I'm well aware that there are many different types of Buddhism, so I'm looking for the fortune-cookie sized description of the various kinds of induction/process/rituals/ceremony involved for the lay follower.


6 Answers 6


For Theravada and some Mahayana traditions becoming a lay Buddhist is as simple as taking refuge in the Triple Gem of the Buddha, Dhamma, Sangha and taking the 5 precepts. This is usually at a ceremony and "given" by the monks however the true taking of refuge is something done in the mind, not recited or given.

You are in short taking refuge, showing trust in the Buddha and his awakening, the dhamma as the truth, and the sangha as the keepers of that path, more specifically the aryan(awakened) Sangha and also all monastics. Then you attempt to live a more skillful life that is beneficial to yourself and others by following the precepts to the best of your ability.

The ceremony usually involves a recitation in the Pali for Theravadan or the cultural language for the Mahayana.

This link to Bhikkhu Bodhi's article on the subject is great for further reading on the subject.


Going for refuge, recited x3

Buddham saranam gacchami I go for refuge to the Buddha;

Dhammam saranam gacchami I go for refuge to the Dhamma;

Sangham saranam gacchami I go for refuge to the Sangha.

And precepts:

(1) the training rule of abstaining from taking life;

(2) the training rule of abstaining from taking what is not given;

(3) the training rule of abstaining from sexual misconduct;

(4) the training rule of abstaining from false speech; and

(5) the training rule of abstaining from fermented and distilled intoxicants which are the basis for heedlessness.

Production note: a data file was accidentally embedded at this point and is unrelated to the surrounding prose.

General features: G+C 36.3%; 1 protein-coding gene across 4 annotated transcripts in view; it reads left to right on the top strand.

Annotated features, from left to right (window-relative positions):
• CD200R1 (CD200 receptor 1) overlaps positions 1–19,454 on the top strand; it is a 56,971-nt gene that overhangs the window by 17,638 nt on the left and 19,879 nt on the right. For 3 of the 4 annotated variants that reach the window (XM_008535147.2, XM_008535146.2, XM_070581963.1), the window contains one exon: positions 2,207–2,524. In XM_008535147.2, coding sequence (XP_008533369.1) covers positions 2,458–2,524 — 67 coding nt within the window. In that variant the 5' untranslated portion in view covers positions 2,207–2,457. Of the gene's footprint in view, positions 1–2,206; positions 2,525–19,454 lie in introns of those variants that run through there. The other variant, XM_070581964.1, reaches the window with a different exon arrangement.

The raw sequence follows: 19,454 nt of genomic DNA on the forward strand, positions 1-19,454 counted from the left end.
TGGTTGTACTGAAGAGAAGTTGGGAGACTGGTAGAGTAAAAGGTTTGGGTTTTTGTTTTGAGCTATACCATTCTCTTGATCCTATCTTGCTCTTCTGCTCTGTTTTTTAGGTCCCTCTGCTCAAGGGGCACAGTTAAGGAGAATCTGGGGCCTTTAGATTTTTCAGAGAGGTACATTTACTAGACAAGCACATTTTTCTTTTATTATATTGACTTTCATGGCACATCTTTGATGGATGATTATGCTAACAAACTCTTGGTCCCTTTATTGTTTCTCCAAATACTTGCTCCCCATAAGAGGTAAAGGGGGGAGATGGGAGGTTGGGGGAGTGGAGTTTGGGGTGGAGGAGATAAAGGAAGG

• 1
    Perhaps worth mentioning is that the precepts are for one's own benefit, and are most helpful if taken daily (just for yourself). So done with the monks or not, it is a tool we use remind ourselves how to skilfully lead our lives, that day, every day. Commented Jun 30, 2014 at 6:43
  • Great answer and also true of Vajrayana as well (at least from personal experience), with the refuge prayer being spoken in Tibetan. Commented Jun 30, 2014 at 11:37
  • Thank you I did not want to say for All Buddhists because I wasn't sure. I said " some" Mahayana because I actually took the refuge and precepts in a Mahayana (Chan) monastery and other then it being spoken in Chinese it appeared similar to what I'd later come to know in the Pali via Theravada. Commented Jun 30, 2014 at 12:10
  • What kind of big-assed fortune cookies do you eat Jayantha!? :-) (Yeah, yeah, mods, go ahead and delete ;-) )
    – tkp
    Commented Jul 12, 2014 at 14:57

I practice within the Triratna Buddhist community. For us someone becomes a lay follower when they become a Mitra. The requirements for this are fairly light really. Self identity as a Buddhist to some extent, be working on the five precepts and be wanting to practice in the triratna context for a bit.

The ceremony itself is always described as a simple ceremony when I attend. The new mitra presents a flower, candle and some incense to the shrine. Because we are quite a talky movement the simple ceremony normally lasts for over two and a half hours and I miss my train.